Although the Maryland Democratic primary doesn’t take place for another 10 months, Prince George’s County Executive candidate Tonya Sweat helped distribute food Tuesday for 1,000 people at St. Stephen Baptist Church in Temple Hills.
In addition to partnering with the church’s weekly grocery giveaway, Sweat’s campaign offered residents information on counseling services and free backpacks and school supplies for students.
Targeting the immigrant community, a Sweat Spanish interpreter was available. A representative from Law Group International of Alexandria, Va., was on hand to offer legal services.
“When I saw the long line of cars around St. Stephen’s Baptist Church, this shows the need in the community is great,” said Sweat, a managing partner of Sweatism Consulting who resides in Accokeek. “I’m out here on my feet beating the streets. Fist-bumping people. Listening to their needs and concerns. Seeing all these people here shows the food distribution and other services are necessary.”
Sweat admits her one challenge centers around how to take on current County Executive Angela Alsobrooks, who plans to seek reelection for a second, four-year term.
According to a campaign finance report filed in January and amended June 18, the Alsobrooks campaign has slightly more than $1 million cash on hand.
A third county executive candidate, Sherman Hardy, an Air Force veteran from Clinton, filed documents for his candidacy on Aug. 3. He plans to host a kickoff and fundraiser cookout Saturday, Aug. 21, but attendees must register at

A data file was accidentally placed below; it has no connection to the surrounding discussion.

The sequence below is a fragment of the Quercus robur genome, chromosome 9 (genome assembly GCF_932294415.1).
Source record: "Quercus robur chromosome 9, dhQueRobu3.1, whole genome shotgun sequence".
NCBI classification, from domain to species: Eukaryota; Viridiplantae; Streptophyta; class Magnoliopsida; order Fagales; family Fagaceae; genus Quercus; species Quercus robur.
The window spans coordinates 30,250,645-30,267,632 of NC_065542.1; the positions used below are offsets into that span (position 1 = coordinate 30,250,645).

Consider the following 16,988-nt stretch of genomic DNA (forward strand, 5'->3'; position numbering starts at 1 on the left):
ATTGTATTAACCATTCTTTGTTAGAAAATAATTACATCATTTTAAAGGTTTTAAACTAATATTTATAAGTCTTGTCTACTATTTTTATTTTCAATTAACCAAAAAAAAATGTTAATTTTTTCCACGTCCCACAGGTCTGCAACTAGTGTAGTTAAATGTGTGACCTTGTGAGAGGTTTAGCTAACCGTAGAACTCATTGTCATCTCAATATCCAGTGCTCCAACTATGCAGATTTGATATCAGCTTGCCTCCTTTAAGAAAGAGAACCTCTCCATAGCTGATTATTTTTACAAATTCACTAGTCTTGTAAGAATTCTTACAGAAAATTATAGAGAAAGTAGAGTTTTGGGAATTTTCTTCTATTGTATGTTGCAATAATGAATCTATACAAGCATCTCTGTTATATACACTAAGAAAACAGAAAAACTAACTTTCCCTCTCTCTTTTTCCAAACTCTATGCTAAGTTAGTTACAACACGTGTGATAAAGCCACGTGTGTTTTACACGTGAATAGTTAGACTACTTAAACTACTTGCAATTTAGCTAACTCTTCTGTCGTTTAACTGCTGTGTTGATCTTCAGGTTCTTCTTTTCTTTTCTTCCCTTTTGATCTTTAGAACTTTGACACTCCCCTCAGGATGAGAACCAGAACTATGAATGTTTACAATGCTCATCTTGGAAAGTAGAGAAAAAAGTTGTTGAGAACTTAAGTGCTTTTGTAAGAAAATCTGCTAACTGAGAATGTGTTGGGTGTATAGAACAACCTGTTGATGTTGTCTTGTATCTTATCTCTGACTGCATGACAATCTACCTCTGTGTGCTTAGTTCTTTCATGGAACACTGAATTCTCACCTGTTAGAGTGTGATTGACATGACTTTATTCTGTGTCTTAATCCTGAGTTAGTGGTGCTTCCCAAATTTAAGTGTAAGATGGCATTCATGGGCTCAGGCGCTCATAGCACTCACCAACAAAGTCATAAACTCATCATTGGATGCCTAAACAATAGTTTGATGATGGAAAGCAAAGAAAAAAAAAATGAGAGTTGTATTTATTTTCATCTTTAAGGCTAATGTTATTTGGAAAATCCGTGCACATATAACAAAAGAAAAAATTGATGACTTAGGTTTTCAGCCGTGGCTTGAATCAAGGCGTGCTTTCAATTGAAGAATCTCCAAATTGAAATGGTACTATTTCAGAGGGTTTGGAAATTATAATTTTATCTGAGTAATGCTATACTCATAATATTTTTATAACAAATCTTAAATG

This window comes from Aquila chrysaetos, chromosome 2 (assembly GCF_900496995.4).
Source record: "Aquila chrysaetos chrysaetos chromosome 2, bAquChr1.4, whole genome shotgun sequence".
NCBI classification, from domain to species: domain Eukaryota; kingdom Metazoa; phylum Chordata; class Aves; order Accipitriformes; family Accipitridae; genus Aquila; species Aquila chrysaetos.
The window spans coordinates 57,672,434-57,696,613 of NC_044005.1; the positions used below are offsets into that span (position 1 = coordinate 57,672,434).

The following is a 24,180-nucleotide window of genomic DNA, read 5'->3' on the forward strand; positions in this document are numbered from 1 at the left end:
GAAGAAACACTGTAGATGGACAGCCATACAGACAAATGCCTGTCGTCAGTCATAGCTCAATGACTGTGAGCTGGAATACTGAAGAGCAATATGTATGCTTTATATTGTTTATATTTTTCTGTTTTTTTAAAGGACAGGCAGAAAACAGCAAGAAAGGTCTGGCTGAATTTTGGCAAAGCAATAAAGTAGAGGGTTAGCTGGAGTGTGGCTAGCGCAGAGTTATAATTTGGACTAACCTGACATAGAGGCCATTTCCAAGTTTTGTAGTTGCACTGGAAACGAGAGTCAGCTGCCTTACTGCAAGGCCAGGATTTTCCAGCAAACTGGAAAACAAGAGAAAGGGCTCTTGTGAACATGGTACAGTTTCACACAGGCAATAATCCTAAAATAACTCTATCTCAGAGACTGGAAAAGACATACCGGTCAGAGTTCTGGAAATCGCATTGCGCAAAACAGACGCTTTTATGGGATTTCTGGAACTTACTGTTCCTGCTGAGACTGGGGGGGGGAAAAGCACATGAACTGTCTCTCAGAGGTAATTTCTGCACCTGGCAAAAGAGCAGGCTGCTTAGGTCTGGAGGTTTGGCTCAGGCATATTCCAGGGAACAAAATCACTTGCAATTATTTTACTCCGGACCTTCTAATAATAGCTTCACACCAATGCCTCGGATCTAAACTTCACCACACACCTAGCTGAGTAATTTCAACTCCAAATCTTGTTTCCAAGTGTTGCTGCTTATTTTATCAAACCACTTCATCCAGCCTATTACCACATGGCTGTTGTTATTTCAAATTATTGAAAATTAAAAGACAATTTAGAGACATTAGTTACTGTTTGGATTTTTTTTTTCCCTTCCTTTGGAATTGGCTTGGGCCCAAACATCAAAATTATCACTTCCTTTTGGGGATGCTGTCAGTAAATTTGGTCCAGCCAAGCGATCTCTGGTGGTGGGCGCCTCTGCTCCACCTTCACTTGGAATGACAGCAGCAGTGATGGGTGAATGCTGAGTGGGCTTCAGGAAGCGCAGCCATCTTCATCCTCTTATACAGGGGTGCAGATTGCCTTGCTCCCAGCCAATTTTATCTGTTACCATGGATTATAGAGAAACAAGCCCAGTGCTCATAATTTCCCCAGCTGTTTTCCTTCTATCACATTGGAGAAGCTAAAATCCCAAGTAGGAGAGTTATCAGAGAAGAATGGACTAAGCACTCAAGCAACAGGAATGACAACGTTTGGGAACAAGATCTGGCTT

According to Hardy’s website, he supports investments in minority-owned businesses, a full-service veteran’s hospital in the county and a fully elected school board.
The Democrat chosen in the June 28 primary would be the presumptive winner with Democrats in Prince George’s outnumbering Republicans by a 10-to-1 ratio. The majority Black jurisdiction with a population of 967,200 has the highest number of registered Democrats in Maryland.
Education remains one of the biggest topics in the county. with public disputes between elected and appointed board members centering around ethics allegations. Alsobrooks called for the state board of education to review a local ethics panel report before the school year begins Sept. 8.
As for Sweat, a practicing attorney, education remains one of her top priorities. She is a former PTA president at Oxon Hill High School and vice president for advocacy on the Maryland PTA.
She plans to host a youth summit on Sept. 18 at National Bible College and Seminary in Fort Washington. Two of the event’s goals: assists high school students preparing for college by offering to waive fees to pay for the SAT and Act tests; and for those who may not attend college to learn about a trade from a representative from the Maryland Youth Apprenticeship Advisory Council.
After chatting with Sweat outside St. Stephen Baptist Church, Joyce Treece of Capitol Heights said, “I would vote for her.
“I take sincerity from her,” Treece said about Sweat. “There comes a time where there has to be a changing of the guard.”

Coverage for the Washington Informer includes Prince George’s County government, school system and some state of Maryland government. Received an award in 2019 from the D.C. Chapter of the Society of...

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